Six Steps to Produce Faster Websites

If you believe the marketing hype surrounding website acceleration and performance, there is some seriously secret sauce involved in websites and the transmission of the pages from your origin servers to your users browser.

However, the rendering of a website in a users browser can be thought of as a relatively simple process;

First, transfer files over the internet:

Use a program (the website application) hosted on a computer server in a central location to produce the files needed for the webpage, and send them via the Internet to the user"s web browser. Call on other computer servers hosted in third-party locations (like Facebook and Google) to send any other required files to the user"s browser.

Then the website is built:

The web browser then consumes those files and constructs a webpage based on the instructions and content contained in the files.

The six steps to speed up a website

So if we are going to speed up webpage rendering, we should speed up the file transfer process and then how the webpage is built. What options do we have?

  1. Send less data
    • Reduce the size of the files sent
    • Reduce the number of files sent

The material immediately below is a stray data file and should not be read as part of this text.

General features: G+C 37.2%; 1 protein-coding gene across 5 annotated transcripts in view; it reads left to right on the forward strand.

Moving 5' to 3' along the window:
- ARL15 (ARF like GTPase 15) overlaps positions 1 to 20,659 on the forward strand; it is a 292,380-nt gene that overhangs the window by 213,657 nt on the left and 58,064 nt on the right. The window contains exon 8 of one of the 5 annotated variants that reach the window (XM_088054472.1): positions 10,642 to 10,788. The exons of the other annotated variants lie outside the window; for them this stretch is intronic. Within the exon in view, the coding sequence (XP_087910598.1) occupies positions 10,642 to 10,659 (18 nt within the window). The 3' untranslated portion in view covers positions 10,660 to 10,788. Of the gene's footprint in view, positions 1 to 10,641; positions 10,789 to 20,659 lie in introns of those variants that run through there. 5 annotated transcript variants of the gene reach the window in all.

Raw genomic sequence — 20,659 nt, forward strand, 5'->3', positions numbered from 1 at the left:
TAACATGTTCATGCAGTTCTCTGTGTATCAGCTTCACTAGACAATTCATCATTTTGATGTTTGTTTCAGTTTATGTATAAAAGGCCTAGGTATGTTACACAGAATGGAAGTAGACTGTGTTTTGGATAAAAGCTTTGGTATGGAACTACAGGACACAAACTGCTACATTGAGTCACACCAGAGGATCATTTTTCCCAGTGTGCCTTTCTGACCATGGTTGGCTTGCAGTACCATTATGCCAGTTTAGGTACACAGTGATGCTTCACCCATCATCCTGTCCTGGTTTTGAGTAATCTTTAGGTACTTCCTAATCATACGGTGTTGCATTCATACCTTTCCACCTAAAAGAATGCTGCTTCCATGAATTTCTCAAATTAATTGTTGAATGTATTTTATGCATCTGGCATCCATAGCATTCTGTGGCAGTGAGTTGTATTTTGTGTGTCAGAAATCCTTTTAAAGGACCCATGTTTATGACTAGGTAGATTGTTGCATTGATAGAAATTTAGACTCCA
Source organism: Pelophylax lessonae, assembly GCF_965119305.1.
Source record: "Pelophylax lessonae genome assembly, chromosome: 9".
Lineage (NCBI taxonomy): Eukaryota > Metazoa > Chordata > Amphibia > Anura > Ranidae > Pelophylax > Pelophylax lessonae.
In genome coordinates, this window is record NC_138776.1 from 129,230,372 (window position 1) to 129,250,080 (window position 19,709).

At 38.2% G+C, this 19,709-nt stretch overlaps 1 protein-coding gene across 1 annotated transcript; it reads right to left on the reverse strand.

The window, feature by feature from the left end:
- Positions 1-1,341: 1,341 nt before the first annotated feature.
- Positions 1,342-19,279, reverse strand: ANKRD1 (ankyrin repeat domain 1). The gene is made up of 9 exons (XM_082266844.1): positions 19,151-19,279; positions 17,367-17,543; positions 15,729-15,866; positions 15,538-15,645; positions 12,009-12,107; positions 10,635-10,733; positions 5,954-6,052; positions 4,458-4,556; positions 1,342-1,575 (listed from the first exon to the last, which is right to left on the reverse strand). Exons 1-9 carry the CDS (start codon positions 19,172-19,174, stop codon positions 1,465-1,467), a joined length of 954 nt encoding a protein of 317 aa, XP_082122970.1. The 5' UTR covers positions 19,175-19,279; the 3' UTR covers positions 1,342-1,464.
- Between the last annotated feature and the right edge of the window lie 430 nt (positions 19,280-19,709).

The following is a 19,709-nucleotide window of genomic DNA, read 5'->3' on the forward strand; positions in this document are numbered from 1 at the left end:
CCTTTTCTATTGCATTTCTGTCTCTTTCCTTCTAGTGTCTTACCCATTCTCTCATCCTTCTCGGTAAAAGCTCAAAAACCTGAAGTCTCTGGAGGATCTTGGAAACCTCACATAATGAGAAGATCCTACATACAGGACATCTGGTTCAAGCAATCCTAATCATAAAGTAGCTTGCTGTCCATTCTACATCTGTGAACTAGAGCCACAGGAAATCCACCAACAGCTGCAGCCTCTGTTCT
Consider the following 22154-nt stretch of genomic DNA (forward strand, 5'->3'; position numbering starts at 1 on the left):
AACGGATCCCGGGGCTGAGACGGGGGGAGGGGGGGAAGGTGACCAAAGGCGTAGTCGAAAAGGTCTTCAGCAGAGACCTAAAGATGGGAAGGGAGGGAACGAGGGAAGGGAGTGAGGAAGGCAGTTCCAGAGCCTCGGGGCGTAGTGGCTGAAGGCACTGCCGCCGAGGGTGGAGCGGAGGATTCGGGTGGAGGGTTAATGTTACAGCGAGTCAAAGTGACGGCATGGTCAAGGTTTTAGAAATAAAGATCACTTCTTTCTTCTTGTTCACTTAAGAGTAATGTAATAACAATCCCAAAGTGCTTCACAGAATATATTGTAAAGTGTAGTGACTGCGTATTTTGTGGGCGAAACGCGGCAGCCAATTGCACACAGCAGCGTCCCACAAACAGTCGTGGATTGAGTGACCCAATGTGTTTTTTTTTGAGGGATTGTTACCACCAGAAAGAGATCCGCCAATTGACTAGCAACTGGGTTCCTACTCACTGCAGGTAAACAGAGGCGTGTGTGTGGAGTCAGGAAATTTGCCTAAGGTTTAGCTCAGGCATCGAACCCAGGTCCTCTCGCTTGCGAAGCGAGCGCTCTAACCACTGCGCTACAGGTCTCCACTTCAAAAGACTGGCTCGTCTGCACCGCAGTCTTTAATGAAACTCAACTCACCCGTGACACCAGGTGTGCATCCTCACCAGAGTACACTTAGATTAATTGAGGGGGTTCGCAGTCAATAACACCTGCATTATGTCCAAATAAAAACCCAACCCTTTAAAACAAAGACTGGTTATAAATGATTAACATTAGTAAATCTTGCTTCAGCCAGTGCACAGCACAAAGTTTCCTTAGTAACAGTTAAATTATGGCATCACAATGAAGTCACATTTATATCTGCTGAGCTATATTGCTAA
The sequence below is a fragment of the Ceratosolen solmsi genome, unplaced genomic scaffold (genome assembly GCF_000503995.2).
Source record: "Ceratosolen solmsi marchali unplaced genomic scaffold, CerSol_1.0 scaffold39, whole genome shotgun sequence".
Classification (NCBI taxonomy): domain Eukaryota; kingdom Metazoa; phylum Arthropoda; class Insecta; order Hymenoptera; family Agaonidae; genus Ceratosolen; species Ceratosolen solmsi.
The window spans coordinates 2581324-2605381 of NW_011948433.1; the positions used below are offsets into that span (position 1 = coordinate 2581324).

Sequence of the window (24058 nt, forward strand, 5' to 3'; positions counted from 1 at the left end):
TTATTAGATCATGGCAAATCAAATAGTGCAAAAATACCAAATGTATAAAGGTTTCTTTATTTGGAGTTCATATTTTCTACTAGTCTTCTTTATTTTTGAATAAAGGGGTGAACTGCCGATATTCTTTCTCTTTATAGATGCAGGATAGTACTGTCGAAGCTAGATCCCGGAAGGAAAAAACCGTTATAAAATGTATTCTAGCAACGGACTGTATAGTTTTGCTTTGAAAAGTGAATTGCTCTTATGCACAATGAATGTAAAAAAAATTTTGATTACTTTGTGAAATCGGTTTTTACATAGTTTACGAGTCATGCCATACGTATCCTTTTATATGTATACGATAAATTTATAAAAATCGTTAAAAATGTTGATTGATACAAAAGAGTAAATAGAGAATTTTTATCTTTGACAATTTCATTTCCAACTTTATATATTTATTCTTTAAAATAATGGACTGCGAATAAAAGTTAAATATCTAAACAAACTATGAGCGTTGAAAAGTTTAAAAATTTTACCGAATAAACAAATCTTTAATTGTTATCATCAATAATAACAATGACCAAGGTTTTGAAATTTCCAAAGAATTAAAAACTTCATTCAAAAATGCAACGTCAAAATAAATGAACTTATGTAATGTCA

2. Send over a shorter distance
    • Reduce the distance the files must travel between the central servers and the user"s browser
  3. Send files earlier
    • Reduce the time the web browser has to wait to receive files it needs
  4. Send over faster routes
    • Reduce the time it takes for the files to traverse the internet
  5. Produce files faster
    • Reduce the time it takes for the web application to produce the files
  6. Improve “usability” at the browser
    • Reduce the time it takes the browser to read, interpret and use the files

There are some added complexities to consider in this process. For example, all the files needed to build the website will not always come from one location. Things like images, movies and other material will often come from a variety of third-party contributors like Google or Facebook, in addition to the original web servers. “However, even for these third party files, the options we have to improve the performance of a website are the same as described above, regardless of the source.

Cutting through the hype

Over the next few blog posts we will cut through the marketing hype and pull apart these methods to understand what they mean and discuss the best ways to implement them. I don"t for a minute claim that it is easy for any website owner to effectively tackle all of the above areas in the search for an improved customer experience, but I do think they can be tackled without covering them in layers of marketing speak.

If you know of any other areas which I have not touched on above, please let me know and I will build them into my discussions over the coming weeks.